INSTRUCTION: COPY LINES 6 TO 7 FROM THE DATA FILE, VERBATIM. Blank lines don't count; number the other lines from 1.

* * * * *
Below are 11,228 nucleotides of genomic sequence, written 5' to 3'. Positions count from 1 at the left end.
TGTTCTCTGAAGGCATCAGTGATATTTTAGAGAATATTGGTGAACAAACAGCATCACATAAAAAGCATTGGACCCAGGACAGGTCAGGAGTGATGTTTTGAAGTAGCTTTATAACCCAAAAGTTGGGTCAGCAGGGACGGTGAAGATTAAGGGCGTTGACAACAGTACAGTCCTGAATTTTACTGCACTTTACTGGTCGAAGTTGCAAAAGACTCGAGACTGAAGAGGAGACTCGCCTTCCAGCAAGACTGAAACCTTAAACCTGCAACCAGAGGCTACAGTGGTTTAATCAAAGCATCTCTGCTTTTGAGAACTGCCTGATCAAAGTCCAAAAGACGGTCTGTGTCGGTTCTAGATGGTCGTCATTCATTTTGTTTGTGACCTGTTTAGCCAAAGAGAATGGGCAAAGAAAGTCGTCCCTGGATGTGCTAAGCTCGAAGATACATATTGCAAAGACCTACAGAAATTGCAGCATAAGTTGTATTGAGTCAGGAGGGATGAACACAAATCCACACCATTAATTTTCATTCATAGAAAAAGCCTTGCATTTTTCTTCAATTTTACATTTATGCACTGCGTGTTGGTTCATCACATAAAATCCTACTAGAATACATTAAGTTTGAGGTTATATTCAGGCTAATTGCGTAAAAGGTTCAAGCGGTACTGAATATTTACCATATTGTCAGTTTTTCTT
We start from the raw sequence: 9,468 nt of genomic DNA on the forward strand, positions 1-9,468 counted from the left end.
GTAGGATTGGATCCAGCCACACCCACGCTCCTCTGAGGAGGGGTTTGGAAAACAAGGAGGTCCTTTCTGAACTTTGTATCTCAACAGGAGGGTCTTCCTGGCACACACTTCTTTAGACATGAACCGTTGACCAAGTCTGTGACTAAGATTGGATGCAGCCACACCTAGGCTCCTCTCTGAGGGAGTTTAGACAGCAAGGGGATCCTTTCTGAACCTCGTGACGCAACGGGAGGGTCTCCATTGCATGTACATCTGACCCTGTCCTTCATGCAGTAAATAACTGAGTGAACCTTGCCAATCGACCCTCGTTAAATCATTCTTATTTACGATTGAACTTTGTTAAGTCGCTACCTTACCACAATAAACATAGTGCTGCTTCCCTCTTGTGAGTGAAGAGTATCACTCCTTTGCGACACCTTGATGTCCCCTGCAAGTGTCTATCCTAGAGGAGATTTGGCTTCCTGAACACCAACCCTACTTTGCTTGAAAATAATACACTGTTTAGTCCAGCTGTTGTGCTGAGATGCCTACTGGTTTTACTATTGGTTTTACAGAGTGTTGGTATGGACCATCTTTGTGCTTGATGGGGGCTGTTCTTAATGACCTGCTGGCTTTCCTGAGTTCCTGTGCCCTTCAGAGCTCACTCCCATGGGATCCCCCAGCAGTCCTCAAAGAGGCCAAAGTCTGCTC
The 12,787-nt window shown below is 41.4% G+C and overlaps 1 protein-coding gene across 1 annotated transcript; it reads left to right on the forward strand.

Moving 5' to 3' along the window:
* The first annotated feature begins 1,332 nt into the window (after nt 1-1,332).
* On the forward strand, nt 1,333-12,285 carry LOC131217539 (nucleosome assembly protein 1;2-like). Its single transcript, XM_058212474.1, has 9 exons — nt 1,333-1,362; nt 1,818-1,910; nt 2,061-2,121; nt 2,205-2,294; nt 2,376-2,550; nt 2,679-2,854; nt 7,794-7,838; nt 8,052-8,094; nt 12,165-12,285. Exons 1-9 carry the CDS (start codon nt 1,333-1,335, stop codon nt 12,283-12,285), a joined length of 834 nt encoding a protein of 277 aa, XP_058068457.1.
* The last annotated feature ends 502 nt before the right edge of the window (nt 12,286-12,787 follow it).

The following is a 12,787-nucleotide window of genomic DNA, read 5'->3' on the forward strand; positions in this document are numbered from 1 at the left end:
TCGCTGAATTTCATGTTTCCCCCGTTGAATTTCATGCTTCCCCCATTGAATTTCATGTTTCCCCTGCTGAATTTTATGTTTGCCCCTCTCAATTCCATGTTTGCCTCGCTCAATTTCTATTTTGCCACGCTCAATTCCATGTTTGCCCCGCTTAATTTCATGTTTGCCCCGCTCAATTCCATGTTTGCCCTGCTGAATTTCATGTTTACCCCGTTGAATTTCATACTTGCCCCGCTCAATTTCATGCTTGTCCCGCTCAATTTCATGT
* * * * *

Moving 5' to 3' along the window:
* The first annotated feature begins 1,332 nt into the window (after nt 1-1,332).